One thing that organisations need to do more regularly is listen to their customers and be on the front line with them so they can physically see what influences their behaviour. Just because we are experiencing a change in economic times doesn’t mean that customers are not willing to pay a premium for your service and be less price-sensitive. Leaders need to look at each touch point of the organisation, including the way employees are interacting with customers and listen to the unsolicited feedback, to accurately paint a picture of what the customer experience looks like. This will result in customers being treated as unique individuals.
Customers like to feel special. For this to happen, those giving customer service need to be unique in their approach. This is essential on a number of levels. For example, consistent values align all employees in an organisation, and we are all unique, right? However, embracing uniqueness is different and decreases the chance of employees becoming robotic. Customers will choose an organisation to do business with based on their unique point of difference, and for many organisations, this unique point of difference is their employees. Senior leaders will notice unique employees, and create opportunities for them to progress and advance within the organisation. With change affecting organisations at a rapid pace, leaders can benefit by focusing on the following four areas to be at the forefront and learn the unique needs of customers.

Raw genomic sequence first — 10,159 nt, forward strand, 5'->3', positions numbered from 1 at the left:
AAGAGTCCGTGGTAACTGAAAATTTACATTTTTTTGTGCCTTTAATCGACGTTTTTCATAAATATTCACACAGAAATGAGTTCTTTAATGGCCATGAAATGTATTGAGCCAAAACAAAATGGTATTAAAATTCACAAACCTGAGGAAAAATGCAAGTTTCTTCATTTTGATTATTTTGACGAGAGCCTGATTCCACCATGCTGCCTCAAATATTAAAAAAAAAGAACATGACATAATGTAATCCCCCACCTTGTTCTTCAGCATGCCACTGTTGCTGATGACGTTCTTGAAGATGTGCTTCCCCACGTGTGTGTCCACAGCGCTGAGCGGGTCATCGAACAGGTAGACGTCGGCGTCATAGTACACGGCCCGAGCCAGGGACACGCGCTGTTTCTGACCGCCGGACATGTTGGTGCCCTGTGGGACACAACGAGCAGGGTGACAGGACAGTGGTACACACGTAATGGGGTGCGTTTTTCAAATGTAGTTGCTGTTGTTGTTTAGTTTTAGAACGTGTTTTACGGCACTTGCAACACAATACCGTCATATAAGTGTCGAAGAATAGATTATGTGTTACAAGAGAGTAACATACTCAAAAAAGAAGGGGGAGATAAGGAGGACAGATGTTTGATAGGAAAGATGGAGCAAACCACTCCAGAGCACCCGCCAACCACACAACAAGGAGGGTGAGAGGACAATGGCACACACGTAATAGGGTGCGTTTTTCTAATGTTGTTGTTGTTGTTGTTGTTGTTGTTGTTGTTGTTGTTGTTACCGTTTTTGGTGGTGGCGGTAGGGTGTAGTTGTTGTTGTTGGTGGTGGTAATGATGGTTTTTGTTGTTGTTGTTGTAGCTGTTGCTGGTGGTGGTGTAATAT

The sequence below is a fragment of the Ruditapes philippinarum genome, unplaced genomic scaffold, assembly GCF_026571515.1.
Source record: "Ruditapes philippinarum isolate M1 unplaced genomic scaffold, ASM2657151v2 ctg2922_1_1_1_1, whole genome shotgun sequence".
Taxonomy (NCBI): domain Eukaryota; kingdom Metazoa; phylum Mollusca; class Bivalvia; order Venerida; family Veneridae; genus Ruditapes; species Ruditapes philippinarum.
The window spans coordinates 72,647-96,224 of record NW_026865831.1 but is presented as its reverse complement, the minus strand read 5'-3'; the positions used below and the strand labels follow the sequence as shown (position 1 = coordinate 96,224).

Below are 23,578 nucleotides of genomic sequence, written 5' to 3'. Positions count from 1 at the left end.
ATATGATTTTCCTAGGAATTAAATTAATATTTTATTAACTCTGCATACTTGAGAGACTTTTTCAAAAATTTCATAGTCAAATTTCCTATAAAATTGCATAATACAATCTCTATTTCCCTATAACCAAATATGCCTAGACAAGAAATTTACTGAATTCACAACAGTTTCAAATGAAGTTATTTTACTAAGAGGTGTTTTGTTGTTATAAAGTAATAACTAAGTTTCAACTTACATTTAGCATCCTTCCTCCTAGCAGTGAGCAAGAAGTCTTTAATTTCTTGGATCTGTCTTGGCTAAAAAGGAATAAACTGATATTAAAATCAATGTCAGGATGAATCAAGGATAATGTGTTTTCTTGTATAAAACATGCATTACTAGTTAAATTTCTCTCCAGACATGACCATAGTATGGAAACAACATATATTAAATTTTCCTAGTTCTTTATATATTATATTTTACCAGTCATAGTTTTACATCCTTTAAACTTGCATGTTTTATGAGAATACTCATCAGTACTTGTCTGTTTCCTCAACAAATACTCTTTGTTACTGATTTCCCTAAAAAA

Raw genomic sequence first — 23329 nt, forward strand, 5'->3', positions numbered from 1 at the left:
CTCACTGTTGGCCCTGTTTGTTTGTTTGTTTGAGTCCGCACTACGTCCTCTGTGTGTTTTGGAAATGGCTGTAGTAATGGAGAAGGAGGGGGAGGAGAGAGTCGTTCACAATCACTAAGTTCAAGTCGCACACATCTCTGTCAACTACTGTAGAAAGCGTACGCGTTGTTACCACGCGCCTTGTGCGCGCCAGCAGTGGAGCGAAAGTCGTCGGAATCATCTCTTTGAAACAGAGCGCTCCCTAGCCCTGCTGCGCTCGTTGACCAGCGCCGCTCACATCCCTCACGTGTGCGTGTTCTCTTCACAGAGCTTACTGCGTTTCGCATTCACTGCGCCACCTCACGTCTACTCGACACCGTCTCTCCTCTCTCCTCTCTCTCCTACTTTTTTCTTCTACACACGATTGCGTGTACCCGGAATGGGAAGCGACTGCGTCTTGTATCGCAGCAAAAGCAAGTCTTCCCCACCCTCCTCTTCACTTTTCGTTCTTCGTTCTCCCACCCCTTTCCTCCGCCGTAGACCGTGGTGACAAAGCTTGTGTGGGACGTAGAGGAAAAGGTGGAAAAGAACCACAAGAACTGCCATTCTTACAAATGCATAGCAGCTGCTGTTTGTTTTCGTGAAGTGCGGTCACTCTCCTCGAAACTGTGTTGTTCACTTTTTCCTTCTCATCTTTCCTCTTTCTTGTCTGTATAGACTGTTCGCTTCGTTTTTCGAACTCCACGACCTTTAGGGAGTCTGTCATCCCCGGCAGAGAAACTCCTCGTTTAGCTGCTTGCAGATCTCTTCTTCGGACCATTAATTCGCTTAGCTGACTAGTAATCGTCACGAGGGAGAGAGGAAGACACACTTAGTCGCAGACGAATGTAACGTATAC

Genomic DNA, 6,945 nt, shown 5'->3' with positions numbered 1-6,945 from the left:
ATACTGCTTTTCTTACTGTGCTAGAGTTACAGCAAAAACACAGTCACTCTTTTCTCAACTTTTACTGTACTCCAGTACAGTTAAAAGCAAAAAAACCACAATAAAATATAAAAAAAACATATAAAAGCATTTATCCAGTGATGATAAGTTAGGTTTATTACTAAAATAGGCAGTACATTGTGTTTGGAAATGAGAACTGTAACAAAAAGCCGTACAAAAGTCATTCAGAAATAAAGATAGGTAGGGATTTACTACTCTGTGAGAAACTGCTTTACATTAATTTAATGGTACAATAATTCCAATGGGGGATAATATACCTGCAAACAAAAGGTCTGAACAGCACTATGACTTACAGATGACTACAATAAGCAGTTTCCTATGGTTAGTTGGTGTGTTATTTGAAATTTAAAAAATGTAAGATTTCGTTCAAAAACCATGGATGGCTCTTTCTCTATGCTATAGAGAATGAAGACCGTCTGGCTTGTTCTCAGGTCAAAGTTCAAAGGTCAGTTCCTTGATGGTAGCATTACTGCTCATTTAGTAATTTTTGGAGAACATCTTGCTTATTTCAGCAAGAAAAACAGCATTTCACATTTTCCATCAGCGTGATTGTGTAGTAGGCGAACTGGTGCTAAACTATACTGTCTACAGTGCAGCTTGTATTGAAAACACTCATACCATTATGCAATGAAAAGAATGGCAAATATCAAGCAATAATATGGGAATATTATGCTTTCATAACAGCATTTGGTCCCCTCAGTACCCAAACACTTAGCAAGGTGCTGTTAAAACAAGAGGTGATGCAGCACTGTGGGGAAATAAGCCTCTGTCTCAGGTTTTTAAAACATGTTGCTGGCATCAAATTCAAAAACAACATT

1. Focus on internal communication
The reason why most organisations find it hard to reach exceptional levels of customer service is because its importance is faintly cascaded through the ranks of staff. It needs to be done deliberately and constantly. It’s not about being over the top, rather about reinforcement. There are many employee touch points throughout an organisation where leaders can be deliberate in reinforcing culture. Weekly meetings or daily briefings are great examples of times where messaging about customer service can be planned to reinforce and celebrate desired behaviours amongst the team. This cannot be done in a subtle way. Briefings or other internal communication should be focused on customers, well-rehearsed and delivered by senior leaders with conviction and stamina. In order to create cohesiveness between the team, all briefings and communications should also be structured in a way that will over time become familiar to organisations but focus on the unique needs of staff and customers in order to achieve maximum impact.
2. Keep a close eye on technology